The subcompact car category has been dominated for years by the Honda Fit and it’s no wonder, considering the Fit has a lot to offer. It’s good looks, value-packed trims, and excellent reliability are tough to compete with. However, the Chevrolet Sonic has much to offer as well. And while the last American hatchback might take a backseat to Honda’s star small car performer, could the Chevrolet Sonic actually be a better buy over the Honda Fit?
The Chevrolet Sonic trimmed some options for 2020
The Chevrolet Sonic debuted for the 2012 model year and replaced the Korean-made, and boring, Chevy Aveo. The Sonic was a welcomed addition to the subcompact category at the time. It presented another American alternative to the Honda Fit and Toyota Yaris, which were perennial leaders, and provided some competition along with the Ford Fiesta. As years went on, the Fiesta eventually made its departure, but the Chevy Sonic has soldiered on, has undergone a minor refresh, and has even simplified its options.
For the 2020 model year, Chevrolet did away with the manual transmission option for the Sonic as well as the previously offered 1.8-liter base engine option. The previously optional 1.4-liter turbocharged engine is now standard across all trim levels as is the six-speed automatic transmission. While the manual transmission will be missed, we can see why GM did away with it, since most buyers in this market typically don’t tend to care about rowing their own gears.
The Chevrolet Sonic needs a lower starting price
Although Chevrolet has slimmed down some of the unnecessary options, its starting price is still a little higher than that of the Honda Fit. The Fit starts at around $16,190 while the Chevrolet Sonic starts at $17,600 for the base sedan trim, which is quite a bit higher. And for the extra $1,500, you don’t get much. In fact, you don’t even get power windows, cruise control, or power mirrors. But you do get a 7-inch touchscreen infotainment system with Apple Carplay and Android Auto compatibility, which the base Honda Fit does not have.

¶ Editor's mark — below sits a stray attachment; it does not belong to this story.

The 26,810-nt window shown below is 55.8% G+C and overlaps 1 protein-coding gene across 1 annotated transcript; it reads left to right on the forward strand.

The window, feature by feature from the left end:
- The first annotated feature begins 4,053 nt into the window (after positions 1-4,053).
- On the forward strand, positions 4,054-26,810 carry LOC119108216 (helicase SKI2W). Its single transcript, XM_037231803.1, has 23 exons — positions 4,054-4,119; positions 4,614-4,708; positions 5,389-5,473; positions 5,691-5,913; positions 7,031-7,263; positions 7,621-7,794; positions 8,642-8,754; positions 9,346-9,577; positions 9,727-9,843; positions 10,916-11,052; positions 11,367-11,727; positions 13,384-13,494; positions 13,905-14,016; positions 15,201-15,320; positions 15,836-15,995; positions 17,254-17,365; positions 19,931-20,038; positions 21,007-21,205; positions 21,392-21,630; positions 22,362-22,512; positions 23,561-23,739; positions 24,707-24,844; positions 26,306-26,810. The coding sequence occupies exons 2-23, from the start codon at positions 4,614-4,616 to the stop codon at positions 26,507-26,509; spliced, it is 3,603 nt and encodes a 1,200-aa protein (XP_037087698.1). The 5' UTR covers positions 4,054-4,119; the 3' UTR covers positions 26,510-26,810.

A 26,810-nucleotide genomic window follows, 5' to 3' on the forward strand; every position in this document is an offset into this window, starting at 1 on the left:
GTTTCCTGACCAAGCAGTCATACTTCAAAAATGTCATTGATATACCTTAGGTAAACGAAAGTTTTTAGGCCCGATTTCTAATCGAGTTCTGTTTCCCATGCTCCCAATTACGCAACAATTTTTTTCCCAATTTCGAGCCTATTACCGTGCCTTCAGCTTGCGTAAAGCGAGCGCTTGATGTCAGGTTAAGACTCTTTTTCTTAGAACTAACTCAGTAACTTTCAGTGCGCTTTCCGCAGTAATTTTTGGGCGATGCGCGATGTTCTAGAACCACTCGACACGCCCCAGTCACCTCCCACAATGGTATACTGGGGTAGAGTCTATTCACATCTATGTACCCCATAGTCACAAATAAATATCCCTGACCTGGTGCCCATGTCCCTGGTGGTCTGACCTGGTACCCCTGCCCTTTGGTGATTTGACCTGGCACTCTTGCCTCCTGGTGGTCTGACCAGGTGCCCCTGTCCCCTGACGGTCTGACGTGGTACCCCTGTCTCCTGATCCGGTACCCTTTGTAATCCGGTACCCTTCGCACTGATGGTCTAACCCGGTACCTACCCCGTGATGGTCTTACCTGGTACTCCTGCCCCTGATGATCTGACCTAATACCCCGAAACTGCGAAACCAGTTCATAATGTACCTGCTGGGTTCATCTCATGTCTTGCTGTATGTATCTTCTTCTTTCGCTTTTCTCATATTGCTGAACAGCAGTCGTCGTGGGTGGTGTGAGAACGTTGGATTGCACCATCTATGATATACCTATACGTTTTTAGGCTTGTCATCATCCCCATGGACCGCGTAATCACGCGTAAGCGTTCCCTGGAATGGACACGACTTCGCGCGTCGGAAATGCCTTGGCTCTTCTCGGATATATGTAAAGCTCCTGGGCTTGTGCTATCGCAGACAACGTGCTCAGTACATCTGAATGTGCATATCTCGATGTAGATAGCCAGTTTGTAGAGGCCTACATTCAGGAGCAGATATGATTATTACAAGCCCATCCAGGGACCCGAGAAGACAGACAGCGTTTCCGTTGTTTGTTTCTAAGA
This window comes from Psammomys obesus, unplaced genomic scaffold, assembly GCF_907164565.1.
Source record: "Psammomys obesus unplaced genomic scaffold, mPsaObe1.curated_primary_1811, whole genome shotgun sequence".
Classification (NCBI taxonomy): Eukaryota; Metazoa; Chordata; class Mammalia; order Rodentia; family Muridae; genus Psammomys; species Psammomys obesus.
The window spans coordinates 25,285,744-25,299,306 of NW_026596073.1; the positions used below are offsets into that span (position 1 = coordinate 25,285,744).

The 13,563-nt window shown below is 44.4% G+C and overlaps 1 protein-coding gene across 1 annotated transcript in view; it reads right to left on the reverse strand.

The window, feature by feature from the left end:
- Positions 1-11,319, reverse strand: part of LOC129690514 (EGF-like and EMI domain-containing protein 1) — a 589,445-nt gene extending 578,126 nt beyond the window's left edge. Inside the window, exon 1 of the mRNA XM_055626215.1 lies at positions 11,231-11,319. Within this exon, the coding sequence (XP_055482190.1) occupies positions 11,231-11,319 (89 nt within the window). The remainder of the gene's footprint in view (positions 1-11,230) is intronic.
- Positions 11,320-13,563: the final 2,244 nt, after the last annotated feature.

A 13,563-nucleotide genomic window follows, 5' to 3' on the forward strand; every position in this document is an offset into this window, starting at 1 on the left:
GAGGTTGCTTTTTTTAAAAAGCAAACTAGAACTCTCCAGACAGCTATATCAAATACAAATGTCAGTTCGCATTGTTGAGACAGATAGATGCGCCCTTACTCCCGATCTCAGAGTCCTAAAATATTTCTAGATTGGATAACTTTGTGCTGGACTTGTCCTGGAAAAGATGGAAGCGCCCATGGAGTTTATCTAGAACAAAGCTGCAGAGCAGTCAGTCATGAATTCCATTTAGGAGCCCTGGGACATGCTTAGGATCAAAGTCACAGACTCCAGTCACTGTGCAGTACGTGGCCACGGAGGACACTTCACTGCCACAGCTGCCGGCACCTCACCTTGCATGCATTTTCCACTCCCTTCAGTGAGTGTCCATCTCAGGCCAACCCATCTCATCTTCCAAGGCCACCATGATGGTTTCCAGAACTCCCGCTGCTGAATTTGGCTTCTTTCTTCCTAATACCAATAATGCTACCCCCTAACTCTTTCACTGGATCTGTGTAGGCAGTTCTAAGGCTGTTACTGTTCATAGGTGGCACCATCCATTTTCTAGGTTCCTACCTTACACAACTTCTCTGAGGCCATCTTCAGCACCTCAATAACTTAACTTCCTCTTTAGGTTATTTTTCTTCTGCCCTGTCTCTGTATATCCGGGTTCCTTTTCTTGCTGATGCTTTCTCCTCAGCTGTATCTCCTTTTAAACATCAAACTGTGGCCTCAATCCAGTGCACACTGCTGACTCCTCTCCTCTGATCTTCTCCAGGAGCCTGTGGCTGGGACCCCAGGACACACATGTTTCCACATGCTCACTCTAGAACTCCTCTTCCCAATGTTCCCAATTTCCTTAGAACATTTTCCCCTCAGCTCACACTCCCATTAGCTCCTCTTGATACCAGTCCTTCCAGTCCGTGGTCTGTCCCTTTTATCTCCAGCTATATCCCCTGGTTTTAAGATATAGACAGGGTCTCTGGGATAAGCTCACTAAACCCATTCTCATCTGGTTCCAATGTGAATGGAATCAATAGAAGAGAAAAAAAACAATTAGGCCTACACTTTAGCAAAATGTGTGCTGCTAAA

As you move up in the Chevy Sonic trim levels, you do get a lot more including faux-leather seating surfaces, a heated steering wheel, power-adjustable seats, and larger wheels. Opting for the better-looking hatchback form yields more available performance features including a stiffer suspension, fog lights, and an available RS package that includes some sport aesthetic features. And while the Chevy Sonic does offer up a great look and a neat package, we think that it could benefit from a lower starting price to not only remain competitive but to also reflect its lack of come basic convenience amenities.
Is the Chevy Sonic a better value than the Honda Fit?
After comparing the Chevy Sonic and Honda Fit side-by-side, it’s pretty easy to see why the Honda Fit has been a segment leader for years. The Fit costs less across the board – the top-trim Sonic hatchback tops out at $23,000 compared to the Fit’s highest price of $20,000 – and it offers a manual transmission, along with more standard features and better fuel economy, to appease a wider range of prospective buyers.
And while the Chevrolet Sonic might still be a great contender, which is why it has lasted for the past eight years, we think that with some minor pricing and feature adjustments, it might be able to carry on for longer. However, as it stands, the Honda Fit still provides a stronger value proposition.